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What do designers do?

Designers share insights into their jobs...

DTG quite frequently receives email and inquiries from readers or students asking what it's like to be a designer, or to be involved in the creative field. Rather than answering the same question over and over, we decided to go out there and let some others share their experiences.
      We hope you enjoy these thoughtful comments as much as we did. BRAVO! Each of these will win a great prize from the Design Center -- and we invite you to share your experiences too!

Today, Designers must deal with many jobs
Here's what Linda says when asked about challenges in the graphic arts field :
      My biggest hurdle has been in working for old established companies whose execs still think of the graphic designers as "skilled labor" at best: simply a computerized version of the old paste-up production grunts from the 80s.
      When I first got into the industry, it took a series of professionals including color separators, typesetters and lithographers working with the designer to get everything together. Paste-up was an entry-level job. Now all those tasks are rolled up into one person's job, and it's a highly skilled profession. Even so, some of the corporate execs who have been in the business for a long time and had any dealings with getting their advertising or promotions handled prior to the digital takeover in the 90s don't really know or care that it's a completely different world now.
      The younger companies have a better grasp of what a designer does, in my experience, and have a lot more respect for the position.
Most difficult project?
      I had one project working up the graphics for a web site, which was going to be finalized in Flash by someone else. It was actually his project, and he needed help gathering up and preparing the elements he'd be using. There were several difficulties: he had a specific idea in mind but didn't have time to communicate it to me, and he didn't offer any resources for the elements he needed to have gathered up. It was a losing proposition, very frustrating. (I don't work with him anymore, by the way.) If "tough" means "challenging" -- well, that's different; I like a good challenge if I understand what's needed and what I have access to for solving the problem. But most of the time, the toughest part of a project is the deadline. (See note on the micromanager below!)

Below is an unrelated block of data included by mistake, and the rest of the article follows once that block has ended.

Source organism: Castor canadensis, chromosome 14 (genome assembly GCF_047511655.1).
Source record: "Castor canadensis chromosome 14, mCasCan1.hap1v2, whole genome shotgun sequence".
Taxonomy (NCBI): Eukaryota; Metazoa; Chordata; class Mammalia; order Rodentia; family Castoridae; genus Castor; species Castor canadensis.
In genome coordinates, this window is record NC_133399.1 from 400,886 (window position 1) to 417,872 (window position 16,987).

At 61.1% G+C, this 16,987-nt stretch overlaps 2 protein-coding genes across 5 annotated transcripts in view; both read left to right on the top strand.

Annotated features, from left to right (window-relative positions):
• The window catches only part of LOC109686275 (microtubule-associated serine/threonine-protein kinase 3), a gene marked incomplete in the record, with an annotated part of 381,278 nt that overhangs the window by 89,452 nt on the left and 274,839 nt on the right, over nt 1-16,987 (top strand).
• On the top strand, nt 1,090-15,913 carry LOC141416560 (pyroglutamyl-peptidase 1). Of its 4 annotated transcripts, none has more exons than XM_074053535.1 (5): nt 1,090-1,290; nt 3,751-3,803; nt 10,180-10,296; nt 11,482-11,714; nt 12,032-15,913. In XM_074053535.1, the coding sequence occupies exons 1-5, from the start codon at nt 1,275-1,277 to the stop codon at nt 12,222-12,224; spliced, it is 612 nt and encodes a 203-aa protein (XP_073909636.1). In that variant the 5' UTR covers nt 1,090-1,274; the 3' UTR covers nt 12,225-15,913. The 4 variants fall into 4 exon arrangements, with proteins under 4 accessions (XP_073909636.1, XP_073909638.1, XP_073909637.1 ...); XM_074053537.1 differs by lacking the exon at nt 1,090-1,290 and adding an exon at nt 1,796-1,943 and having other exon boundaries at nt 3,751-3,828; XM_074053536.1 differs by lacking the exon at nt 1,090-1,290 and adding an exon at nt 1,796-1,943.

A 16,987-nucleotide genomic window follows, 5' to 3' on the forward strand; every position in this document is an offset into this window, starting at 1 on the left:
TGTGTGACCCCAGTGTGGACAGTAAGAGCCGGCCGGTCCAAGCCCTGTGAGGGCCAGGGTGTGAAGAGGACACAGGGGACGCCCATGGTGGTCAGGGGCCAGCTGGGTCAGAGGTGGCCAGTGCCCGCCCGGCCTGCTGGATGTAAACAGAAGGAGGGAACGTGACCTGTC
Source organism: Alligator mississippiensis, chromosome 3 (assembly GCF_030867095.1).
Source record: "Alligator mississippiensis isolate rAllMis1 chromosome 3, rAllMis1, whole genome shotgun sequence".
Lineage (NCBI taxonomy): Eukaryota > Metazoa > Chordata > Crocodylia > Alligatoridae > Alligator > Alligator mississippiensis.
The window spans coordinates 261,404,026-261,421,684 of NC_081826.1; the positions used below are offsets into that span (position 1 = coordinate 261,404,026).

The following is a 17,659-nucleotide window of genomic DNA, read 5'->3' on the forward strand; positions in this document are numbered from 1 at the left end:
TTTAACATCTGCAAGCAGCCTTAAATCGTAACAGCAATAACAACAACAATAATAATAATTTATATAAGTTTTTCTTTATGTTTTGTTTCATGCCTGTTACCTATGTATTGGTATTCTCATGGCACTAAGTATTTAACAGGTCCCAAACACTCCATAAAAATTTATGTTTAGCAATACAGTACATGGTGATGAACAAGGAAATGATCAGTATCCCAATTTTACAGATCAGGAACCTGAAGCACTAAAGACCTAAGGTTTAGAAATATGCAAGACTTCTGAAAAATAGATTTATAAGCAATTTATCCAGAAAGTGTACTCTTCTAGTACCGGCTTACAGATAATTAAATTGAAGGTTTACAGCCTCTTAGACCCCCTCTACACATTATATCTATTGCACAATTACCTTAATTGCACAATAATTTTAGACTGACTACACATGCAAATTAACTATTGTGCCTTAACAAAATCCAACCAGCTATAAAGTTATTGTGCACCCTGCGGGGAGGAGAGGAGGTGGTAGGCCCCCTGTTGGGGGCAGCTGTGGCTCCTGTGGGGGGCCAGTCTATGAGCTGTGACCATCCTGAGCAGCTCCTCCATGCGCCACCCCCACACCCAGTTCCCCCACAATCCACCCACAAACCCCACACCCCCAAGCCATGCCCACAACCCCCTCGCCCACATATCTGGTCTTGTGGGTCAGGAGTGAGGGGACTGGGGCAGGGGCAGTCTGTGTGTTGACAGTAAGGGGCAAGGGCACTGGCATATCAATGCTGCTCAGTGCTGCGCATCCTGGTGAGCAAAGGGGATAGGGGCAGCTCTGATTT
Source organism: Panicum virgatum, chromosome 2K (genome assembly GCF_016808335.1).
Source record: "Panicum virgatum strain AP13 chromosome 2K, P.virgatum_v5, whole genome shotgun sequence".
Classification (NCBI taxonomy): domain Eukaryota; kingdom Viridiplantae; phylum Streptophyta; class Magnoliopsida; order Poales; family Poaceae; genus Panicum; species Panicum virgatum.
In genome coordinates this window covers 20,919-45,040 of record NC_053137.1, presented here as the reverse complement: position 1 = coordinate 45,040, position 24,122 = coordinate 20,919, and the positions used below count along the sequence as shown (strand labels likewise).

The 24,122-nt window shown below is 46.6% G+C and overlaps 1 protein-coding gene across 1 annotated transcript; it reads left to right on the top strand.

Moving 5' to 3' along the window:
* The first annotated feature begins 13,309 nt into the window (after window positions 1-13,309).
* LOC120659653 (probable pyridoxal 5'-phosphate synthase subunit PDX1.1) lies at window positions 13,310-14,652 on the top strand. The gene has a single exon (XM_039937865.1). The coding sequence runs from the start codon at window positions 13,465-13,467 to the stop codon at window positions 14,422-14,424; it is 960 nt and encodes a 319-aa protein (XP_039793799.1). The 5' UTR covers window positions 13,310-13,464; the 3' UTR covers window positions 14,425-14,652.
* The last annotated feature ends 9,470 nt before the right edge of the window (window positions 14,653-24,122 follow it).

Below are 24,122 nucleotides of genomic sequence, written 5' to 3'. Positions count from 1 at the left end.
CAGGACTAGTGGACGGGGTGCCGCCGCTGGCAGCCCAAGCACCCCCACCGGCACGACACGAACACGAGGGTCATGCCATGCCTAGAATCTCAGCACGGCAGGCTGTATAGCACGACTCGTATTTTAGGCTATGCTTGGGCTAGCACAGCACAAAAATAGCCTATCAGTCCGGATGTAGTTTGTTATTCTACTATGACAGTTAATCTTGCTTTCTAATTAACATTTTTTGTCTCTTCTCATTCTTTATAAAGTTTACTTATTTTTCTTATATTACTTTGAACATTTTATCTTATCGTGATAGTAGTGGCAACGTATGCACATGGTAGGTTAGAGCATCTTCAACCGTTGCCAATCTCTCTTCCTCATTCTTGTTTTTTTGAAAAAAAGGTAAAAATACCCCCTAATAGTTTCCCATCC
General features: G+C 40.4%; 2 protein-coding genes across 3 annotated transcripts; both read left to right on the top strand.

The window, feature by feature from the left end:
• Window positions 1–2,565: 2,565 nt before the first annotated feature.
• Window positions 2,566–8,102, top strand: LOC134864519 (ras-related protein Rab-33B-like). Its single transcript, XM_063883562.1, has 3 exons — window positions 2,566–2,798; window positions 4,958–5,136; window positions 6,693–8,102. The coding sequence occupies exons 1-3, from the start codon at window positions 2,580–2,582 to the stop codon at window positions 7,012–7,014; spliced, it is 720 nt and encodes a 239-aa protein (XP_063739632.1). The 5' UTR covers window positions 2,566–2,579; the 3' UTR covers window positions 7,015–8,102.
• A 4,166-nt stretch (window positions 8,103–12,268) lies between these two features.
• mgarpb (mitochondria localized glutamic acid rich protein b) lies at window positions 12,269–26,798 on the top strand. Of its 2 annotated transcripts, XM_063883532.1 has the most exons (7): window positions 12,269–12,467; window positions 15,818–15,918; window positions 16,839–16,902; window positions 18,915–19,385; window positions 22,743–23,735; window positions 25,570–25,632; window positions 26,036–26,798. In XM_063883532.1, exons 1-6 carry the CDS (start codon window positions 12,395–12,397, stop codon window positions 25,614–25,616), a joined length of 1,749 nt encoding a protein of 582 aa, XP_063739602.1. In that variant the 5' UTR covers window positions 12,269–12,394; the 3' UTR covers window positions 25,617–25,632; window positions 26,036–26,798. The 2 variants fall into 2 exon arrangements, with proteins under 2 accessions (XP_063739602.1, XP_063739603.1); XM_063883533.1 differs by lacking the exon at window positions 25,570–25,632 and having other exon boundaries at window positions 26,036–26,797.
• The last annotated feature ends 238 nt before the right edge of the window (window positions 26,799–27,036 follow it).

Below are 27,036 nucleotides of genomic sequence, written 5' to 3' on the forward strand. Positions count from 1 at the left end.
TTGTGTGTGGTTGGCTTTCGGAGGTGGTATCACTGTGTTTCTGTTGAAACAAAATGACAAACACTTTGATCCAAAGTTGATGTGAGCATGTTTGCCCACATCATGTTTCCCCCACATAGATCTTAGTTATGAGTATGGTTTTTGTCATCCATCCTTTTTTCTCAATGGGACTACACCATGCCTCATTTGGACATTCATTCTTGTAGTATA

Do you like your job? Would you change anything to make it better?
      I like the fact that in my current job, I'm being allowed to develop the design department pretty much however I like, and the folks I work for have been open and supportive.
      I miss having other designers around me though, and I miss the buzz of working with editors and writers and photographers on a magazine. I don't miss trying to convince the ad sales folks that internal deadlines need to be met!
      The things I'd like to make better, I think I'm in the process of changing. I'm building up a clientele, so hopefully I can justify hiring another designer. I'm on the lookout for other professionals that I can bring in for higher-end projects. We're going to be doing a grand-reopening of our shop in a few months, which should increase our visibility and bring in more challenging work. And my plan is to make the whole thing so darn profitable that we can start looking at a health plan! (That's the one big :::sigh::: about this gig; no bennies. Yet.) It's nice to know I'm not stuck with a situation I can't improve.
Who controls the creative? You or the boss?
      In my case, the "boss" would be the client, because I'm pretty much a one-person department. Usually if they are coming to me, they want my ideas and they trust me to show them good stuff. Only once in the last year has someone come to me knowing EXACTLY what she wanted. If she had known how to use the software, she'd have done it herself. Instead she wanted to sit next to me and over-the-shoulder micromanage the whole thing. I grit my teeth and did the project for her, only because the project had been accepted by the company owner. But I had to go pet kitties to calm down after that!
When you have complete control, what do you do?
      I really love letterforms layered with textures. I like taking excerpts of texts... from handwritten letters to quotations from books or whatever... that fire up the imagination, and float them over details of buildings or partial faces, or other unusual textures, lots of translucency and unusual combinations.
Average projects per week: Sheesh. A jillion. OK, maybe 15 to 20, at the current gig. In the past, I've worked at publishing places where I'd work on the various pieces of same magazine for several weeks at a time. So, what's "normal"?
Average layouts per job: Three seems to be a good number. Too many choices gets overwhelming for the folks I'm working with. It depends on how much time I have, and how sophisticated the project (and the client) is. Quite frequently on a really basic project I'll just show a single proof and it's exactly what's wanted.